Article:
The other kind of solonchaks, occurring along with “Sabakh” soils, are what the local people call “Shura soils”. These have white salt crust or salt efflorescence on the surface, and contain higher amounts of sodium sulphate and sodium chloride than chlorides of calcium and magnesium. As they also contain gypsum no alkanity or sodicity problem is encountered when they are leached and reclaimed. The salt efflorescence is pronounced in winter and spring but often disappears or becomes less prominent in summer.
Besides salt content and the kind of salts the drainage characteristics of the soils are very important in determining the development potential of these soils and these depend upon the physiographic position of the soil, the rate of water permeability and the depth of ground water. The loamy soils of river levees and higher parts of river basins have low potential. The organic matter content is low (0.5 percent or less) and the physical conditions of the surface soil is generally poor.
Luvic Yermosols: These are soils of the arid areas of old river terraces in the northern part of the country where the climate is transitional to semi-arid. They have reddish brown subsoils or B horizon which has higher clay content and is more red than the surface soil and the substratum. They are moderately or strongly calcareous. A zone of lime accumulation is found at about 40 cm depth. The organic matter content is 0.2 to 0.6 percent and the carbon: nitrogen ratio is 3 to 8.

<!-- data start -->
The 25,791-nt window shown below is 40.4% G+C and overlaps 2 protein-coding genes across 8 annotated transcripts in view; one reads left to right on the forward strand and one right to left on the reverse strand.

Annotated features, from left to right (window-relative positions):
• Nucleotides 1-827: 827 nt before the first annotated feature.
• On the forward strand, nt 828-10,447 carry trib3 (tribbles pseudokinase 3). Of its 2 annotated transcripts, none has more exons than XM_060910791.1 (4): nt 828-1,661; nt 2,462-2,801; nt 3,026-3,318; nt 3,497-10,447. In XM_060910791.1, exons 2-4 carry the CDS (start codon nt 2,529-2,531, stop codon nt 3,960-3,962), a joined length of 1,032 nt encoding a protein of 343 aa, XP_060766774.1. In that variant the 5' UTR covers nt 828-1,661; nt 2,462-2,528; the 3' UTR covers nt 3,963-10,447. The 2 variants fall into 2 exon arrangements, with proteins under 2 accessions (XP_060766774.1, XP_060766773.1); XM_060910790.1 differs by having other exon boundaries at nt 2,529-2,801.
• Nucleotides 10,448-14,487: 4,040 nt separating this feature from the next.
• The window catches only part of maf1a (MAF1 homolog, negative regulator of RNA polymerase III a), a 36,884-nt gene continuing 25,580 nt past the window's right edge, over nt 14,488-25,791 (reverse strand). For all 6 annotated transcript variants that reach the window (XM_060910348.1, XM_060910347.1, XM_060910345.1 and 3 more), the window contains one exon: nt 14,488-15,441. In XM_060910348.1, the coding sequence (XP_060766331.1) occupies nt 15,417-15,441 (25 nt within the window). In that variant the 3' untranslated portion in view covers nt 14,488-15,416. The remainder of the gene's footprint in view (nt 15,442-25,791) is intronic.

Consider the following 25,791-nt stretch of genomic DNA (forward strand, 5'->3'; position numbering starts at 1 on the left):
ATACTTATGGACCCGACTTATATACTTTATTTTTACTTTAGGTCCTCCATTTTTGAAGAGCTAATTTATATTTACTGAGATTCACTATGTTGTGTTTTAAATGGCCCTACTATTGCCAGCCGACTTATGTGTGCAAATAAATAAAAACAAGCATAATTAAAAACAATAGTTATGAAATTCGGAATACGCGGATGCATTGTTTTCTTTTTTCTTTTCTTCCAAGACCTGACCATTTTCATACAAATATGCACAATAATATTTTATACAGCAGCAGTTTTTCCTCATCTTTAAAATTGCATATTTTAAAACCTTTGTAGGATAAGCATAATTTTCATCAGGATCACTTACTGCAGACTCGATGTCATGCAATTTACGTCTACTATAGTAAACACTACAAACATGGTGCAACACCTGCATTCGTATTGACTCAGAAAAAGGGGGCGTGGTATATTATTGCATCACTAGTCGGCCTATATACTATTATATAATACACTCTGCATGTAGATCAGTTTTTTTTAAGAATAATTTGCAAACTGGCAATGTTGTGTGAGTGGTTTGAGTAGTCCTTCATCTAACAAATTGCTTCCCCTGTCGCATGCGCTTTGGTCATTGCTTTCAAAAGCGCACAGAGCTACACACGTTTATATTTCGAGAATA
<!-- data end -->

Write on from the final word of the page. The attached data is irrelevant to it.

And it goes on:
Figure 3. Soil Map of Iraq
Without irrigation they are suitable for grazing only. With irrigation they are moderately to highly productive depending mainly on effective soil depth and organic matter content.
Calcic Yermosols and Gypsic Yermosols: These are the soils of old river terraces and old rock plains occurring under arid and true desert climate. The calcic yermosols have a very strong zone of lime accumulation (with 40 to 60 percent lime) at about 30 to 40 cm depth. The gypsic yermosols have a strong zone of gypsum accumulation at 20 to 40 cm depth. Over large areas these soils have suffered from sheet erosion with the result that many patches of land have a crust of lime or gypsum at the surface. These soils have value only as grazing lands. Small areas with at least 70 cm of soil are irrigated by pumps from the Tigris River.
Albic Arenosols: These are also very sandy soils which consist of light coloured sands in the surface soil and occur in the southern part of the country. They are formed in stable sand dunes or sand ridges. Except for colours they are similar to cambic arenosols.